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blogging on high-commitment workplaces

The Dignity of Work: Transforming the One-Size-Fits-All Workhouse into a Custom-Fit Workplace

The inefficiency of slavery is now obvious, but to George Washington it came as a revelation. While on a visit to Philadelphia, Washington noticed that free men there could do in “two or three days what would employ [his slaves] a month or more.” His explanation—that slaves had no chance “to establish a good name [and so were] too regardless of a bad one”—was that of a practical man concerned with the bottom line, not that of a moralizer. Sadly for us, our first president did not draw the full implications of his insight. Had he done so, he might have used his immense prestige to end the indignity of slavery.

Admiring the High Performance Workplace

I just got back from a Dr. Pepper plant in Texas where managers told me about people laughing at work a lot more since they began the transition to becoming a High Performance Work Place (HPWP). As a person who has been writing a book about work practices that are good for both business and the individuals working for them, I was impressed. Manufacturing is not known for its fun factor.

I visited a plant in which workers feel respected. Workers in the plant are trusted to do what is best for their company as they go about their work and even share responsibility for hiring new people. This is a plant where workers and the company are doing well.

Our Government, A "Results Only Work Environment" Employer!

Last Wednesday I went to a half-day forum on workplace flexibility at the White House. This idea is a big deal, adjusting the structure of work to accommodate the true needs of workers and their families. And it would be a boost for our economy.

The forum opened with the First Lady telling us that in addition to having basic minimum policies to protect families like paid sick days and paid family leave, the modern workforce needs to be able to take care of responsibilities both at work and outside of work.....children for instance.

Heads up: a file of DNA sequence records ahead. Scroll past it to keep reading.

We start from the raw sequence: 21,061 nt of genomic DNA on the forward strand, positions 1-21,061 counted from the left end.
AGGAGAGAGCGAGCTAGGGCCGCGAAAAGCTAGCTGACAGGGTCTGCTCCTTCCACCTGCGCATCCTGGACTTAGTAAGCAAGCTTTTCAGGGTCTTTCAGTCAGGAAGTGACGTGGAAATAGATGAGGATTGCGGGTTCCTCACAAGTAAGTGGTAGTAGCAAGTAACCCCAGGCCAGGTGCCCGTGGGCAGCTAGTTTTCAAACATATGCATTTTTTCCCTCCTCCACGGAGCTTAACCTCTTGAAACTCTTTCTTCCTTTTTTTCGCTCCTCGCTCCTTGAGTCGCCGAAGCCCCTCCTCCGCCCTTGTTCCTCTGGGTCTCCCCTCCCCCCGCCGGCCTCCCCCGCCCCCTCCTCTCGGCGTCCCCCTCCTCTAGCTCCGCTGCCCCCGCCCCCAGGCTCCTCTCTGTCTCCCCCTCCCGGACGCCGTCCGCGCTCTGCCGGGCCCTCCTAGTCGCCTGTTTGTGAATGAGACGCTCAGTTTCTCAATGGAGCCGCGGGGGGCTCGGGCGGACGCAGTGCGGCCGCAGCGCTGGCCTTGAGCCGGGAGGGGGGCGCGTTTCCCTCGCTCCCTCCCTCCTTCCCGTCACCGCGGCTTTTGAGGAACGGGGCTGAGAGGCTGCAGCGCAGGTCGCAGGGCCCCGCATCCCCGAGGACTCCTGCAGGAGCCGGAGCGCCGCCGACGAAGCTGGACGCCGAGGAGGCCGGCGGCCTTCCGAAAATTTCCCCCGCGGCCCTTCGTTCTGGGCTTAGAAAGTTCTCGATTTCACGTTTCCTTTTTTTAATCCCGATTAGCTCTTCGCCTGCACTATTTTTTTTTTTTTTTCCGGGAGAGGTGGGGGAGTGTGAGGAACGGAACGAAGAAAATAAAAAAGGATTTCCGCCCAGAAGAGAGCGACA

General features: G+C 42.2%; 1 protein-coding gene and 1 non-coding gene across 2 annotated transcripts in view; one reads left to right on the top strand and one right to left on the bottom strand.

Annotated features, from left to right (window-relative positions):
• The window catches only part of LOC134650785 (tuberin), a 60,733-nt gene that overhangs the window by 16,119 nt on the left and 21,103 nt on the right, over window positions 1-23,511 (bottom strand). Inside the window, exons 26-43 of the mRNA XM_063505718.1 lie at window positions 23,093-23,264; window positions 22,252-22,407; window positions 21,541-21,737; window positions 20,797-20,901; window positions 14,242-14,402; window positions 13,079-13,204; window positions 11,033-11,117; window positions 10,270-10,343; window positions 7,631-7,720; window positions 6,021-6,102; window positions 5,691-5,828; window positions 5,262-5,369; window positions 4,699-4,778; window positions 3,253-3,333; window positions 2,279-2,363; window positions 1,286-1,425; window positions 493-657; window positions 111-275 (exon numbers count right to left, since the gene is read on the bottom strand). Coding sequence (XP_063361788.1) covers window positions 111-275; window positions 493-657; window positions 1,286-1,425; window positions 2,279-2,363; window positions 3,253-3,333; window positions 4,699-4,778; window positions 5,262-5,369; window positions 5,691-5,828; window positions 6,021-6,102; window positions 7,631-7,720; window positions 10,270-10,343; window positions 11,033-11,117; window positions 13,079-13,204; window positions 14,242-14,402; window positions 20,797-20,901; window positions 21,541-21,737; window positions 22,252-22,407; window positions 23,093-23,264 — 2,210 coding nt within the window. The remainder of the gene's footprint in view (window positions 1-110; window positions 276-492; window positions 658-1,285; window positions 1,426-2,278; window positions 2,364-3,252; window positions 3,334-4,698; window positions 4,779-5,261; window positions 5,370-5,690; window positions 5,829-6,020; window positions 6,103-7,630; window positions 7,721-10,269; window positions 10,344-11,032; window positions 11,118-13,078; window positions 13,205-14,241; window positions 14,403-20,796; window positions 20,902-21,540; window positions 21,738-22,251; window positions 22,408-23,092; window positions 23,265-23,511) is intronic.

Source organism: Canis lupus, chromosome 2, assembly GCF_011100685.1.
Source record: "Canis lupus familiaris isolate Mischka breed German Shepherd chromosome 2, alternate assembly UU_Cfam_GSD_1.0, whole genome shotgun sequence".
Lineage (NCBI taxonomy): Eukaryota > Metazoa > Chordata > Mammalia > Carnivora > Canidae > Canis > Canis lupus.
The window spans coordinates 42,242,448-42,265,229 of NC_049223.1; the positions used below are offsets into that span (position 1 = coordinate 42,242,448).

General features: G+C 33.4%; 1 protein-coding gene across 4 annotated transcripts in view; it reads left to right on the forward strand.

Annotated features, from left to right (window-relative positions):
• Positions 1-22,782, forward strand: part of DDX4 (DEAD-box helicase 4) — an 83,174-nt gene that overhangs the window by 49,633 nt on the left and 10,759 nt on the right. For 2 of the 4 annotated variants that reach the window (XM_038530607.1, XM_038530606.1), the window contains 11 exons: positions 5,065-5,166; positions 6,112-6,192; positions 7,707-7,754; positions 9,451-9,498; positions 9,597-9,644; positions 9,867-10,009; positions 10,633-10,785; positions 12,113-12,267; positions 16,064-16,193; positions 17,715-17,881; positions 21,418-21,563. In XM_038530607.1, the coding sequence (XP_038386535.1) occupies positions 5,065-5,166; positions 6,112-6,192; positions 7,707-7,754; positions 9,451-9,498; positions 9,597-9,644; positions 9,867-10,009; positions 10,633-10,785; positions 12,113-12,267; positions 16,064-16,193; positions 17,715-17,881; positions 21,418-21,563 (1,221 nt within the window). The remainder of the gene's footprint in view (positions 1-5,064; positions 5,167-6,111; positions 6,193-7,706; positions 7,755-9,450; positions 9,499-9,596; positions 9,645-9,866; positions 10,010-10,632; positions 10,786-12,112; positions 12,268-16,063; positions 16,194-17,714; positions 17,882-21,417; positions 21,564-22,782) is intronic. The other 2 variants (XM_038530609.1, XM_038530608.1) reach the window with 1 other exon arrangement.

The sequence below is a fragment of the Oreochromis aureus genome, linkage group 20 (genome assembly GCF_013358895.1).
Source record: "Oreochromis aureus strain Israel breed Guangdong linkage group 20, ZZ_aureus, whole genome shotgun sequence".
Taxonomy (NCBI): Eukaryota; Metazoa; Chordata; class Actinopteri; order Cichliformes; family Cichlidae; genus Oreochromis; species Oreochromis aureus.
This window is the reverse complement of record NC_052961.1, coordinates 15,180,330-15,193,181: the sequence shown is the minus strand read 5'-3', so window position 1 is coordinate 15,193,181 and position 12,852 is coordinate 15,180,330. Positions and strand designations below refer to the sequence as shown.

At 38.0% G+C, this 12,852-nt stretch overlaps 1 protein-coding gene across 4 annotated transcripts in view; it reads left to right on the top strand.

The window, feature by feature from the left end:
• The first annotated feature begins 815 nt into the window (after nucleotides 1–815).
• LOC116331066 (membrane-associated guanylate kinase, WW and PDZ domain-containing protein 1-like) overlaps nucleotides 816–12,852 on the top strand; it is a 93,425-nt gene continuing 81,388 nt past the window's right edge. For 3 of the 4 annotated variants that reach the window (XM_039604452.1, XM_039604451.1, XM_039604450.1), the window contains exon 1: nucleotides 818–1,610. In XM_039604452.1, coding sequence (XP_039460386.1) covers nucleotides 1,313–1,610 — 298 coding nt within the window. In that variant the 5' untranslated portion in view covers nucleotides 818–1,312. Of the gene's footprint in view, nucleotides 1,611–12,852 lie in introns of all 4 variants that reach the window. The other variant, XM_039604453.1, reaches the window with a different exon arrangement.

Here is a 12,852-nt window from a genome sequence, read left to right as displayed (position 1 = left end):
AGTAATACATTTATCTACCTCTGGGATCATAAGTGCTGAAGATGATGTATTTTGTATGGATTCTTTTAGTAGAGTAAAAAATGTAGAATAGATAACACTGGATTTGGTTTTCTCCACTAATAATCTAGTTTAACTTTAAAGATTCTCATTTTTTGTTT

But what got my attention was President Obama's closing remarks: he announced that the government is going to transition 400 federal workers to a Results Only Work Environment (ROWE). This means work is judged only on results, no clocking in or out, no need to ask for permission to go fishing or to a kid's soccer game. Workers are simply judged upon their successful completion of the job at hand.

Results Oriented Work Environment (ROWE) in the US Capitol

From Your (Wo)manInWashington blog

This week on the Hill, members of the Work, Family and Health Network presented their findings at a congressional briefing about the intersection of workplace policy and workers' health and well-being. When employees face conflict between work and family obligations, there is an increase in their stress level, greater risk of heart disease, and a decrease in their sleep duration. But that's not all - when things go badly with colleagues, the worker's family is affected as well. Children of stressed workers report spending less time with their parents, and they produce higher levels of the stress hormone cortisol. The old model of top down authority at work continues to lose ground.

Wal-Mart: Got Class? The Action is Tomorrow

Only a cynic would find irony in the Wal-Mart Foundation’s $2 million donation to Dress for Success.  I’m a cynic, and after you read this, you will be, too.

I love Dress for Success.  I love the idea of outfitting women returning to the workforce with flattering, confidence-building interview and work outfits. I loved them when I showed up with a minivan packed with plus-size clothes I had dieted out of, and 12 pairs of size-ten high heels  that I had tripped myself out of. (They get a lot of sizes 2 and 4. Bless their hearts.) And I love the goals of the Wal-Mart Foundation, which is trying to align itself with women’s economic independence.

Much of my firm’s work has the same aim. In fact, Wilson-Taylor Associates is named after my mom and mother-in law.  Both of them abruptly divorced just past their twenty-fifth wedding anniversaries and spent the next two decades working overtime to catch up economically. 

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